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Face of Defense: Airmen Repair Runway in Afghanistan

By Courtesy Story
455th Air Expeditionary Wing

BAGRAM AIR FIELD, Afghanistan, June 20, 2014 – Airmen from the 455th Expeditionary Civil Engineer Squadron and the 577th Expeditionary Prime Base Engineer Squadron completed flightline repairs to the main runway here June 9.

Click photo for screen-resolution image
Air Force Maj. Ryan Kaspari, left, 455th Expeditionary Civil Engineer Squadron operations chief; and Master Sgt. Jeremiah Graves, 455th ECES noncommissioned officer in charge of operations, conduct repairs on the main runway at Bagram Air Field, Afghanistan, June 9, 2014. Kaspari and Graves are natives of Duluth, Minn., and are deployed from the Air National Guard’s 148th Fighter Wing, Duluth, Minn. U.S. Air Force photo by Airman 1st Class Bobby Cummings
  

(Click photo for screen-resolution image);high-resolution image available.

Airmen repaired four sets of Ultra High Molecular Weight polyethylene panels. The panels are located underneath aircraft arresting system cables on the airfield. The panels stop the arresting cables from cutting grooves in the underlying pavement, which prevents prolonged runway closures and expensive repairs in the future.

Large bolts hold down each poly panel. The repairs included testing each of the 992 bolts, and extracting any that failed to meet a specified torque requirement. Among the 992 bolts, 502 failed the test and were replaced.

“It was the epitome of teamwork and self-sacrifice that returned Bagram’s main runway back to full operational capability,” said Air Force Senior Master Sgt. Douglas Ion, 455 ECES project non-commissioned officer in charge, and a native of Duluth, Minnesota, who is deployed from the 148th Fighter Wing at Duluth.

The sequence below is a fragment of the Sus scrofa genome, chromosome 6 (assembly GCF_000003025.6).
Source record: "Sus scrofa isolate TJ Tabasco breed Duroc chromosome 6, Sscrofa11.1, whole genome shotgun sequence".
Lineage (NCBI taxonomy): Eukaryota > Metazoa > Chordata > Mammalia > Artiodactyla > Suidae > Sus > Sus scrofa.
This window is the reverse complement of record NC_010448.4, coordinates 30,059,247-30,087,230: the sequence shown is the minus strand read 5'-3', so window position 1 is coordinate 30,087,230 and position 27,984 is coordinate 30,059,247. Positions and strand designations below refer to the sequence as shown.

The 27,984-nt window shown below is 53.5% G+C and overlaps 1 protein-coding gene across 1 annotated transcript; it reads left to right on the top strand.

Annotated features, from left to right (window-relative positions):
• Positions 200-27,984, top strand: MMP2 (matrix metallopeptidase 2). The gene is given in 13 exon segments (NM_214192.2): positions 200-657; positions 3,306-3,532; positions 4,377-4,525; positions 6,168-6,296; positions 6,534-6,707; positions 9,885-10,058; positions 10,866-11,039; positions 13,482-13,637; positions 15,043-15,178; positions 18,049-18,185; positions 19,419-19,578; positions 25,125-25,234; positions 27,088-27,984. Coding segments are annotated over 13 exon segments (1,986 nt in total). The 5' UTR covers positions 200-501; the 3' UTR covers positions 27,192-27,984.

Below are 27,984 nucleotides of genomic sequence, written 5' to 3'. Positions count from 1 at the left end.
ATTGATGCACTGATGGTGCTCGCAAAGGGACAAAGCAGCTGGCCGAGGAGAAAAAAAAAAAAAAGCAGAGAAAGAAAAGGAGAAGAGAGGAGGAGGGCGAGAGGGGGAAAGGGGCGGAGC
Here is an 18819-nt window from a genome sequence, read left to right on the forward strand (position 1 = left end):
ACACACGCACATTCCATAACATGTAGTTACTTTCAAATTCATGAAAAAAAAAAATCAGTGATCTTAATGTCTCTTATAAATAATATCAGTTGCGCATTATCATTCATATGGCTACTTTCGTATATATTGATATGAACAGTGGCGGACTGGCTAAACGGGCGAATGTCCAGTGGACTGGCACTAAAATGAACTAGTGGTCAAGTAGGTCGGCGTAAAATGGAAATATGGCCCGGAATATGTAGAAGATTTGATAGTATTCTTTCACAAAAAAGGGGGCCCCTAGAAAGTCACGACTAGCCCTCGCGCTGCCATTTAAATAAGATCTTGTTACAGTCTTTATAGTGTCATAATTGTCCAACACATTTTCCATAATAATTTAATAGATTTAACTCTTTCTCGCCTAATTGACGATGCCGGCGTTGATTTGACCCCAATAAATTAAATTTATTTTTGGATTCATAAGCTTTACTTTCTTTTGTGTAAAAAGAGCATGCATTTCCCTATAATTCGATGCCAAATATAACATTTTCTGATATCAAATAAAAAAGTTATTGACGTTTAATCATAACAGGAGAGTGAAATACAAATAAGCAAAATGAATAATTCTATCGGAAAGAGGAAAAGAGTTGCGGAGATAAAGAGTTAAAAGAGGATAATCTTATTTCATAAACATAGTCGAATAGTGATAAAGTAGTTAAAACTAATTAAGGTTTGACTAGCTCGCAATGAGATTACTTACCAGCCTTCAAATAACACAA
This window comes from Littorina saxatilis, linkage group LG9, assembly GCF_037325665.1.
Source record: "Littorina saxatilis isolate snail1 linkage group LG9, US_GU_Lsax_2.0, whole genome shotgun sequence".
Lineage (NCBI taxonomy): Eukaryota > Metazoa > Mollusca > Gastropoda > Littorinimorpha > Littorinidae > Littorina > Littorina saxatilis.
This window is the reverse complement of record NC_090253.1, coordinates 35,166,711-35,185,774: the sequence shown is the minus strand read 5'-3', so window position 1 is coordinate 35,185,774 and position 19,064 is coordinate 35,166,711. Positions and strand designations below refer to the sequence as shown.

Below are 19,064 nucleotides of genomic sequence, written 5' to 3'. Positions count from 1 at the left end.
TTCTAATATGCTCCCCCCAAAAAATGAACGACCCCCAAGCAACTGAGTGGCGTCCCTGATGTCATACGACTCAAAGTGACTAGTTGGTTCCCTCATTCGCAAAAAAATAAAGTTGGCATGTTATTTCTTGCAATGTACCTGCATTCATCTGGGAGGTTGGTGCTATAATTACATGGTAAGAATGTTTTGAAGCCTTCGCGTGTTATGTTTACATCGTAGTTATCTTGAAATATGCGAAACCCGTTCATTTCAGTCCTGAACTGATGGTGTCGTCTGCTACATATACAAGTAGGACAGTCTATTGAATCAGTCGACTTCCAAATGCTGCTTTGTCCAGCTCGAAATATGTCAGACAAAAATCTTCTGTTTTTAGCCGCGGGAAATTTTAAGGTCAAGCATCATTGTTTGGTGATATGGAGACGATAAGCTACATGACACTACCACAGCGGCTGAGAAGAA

“The barrier arresting kits have been repaired providing another fail-safe for landing aircraft,” Ion added. “Each airman involved with the project performed above and beyond our expectations.”

The project, he said, was scheduled to be conducted throughout June but was completed early.

“We were permitted 16 outages throughout the month to complete the project. I estimated it would require 12 days, but we finished in eight,” said Air Force Maj. Ryan Kaspari, 455th ECES operations chief, a native of Duluth who’s deployed from the 148th FW.

Planning for the runway repairs was very detailed. Leadership organized airmen into specific groups to complete different tasks. Testing and training were conducted, while concept drills were rehearsed and materials gathered. Experts spent many hours studying manufacturer’s instructions and conversing with the Air Force Civil Engineer Center.

“This project was the most well-planned and well-executed project I’ve ever been a part of,” said Air Force Chief Master Sgt. Timothy Gilbert, 455th ECES chief enlisted manager, a native of Portland, Oregon, deployed from the Air National Guard 142nd FW at Portland.

“The creativity and ingenuity of our airmen played a crucial role in the completion of the assignment,” Gilbert said.

According to Air Force Lt. Col. Jason Lay, 455 ECES commander, a native of Portland, Oregon, by the end of the project the airmen were producing higher levels of proficiency and productivity.

Bagram is the busiest military airfield in Afghanistan. It serves as the hub for several aircraft, to include the C-130 J Super Hercules, A-10 Thunderbolt II, EC-130 Compass Call, HH-60 Pave Hawk, MQ-9 Reaper, MQ-1B Predator, MC-12W Liberty and the F-16 Fighting Falcon.

“Our airmen understood the importance of this mission,” said Lay, who is deployed from the 142nd FW. “This project will likely be the most important task our airmen complete while deployed. It is unlikely another project will have as much impact on the mission as this one.

“Because of the dedication and effort of every airman from both squadrons,” he continued, “we are handing over a completely operational airfield several days, even weeks, ahead of schedule.”

 

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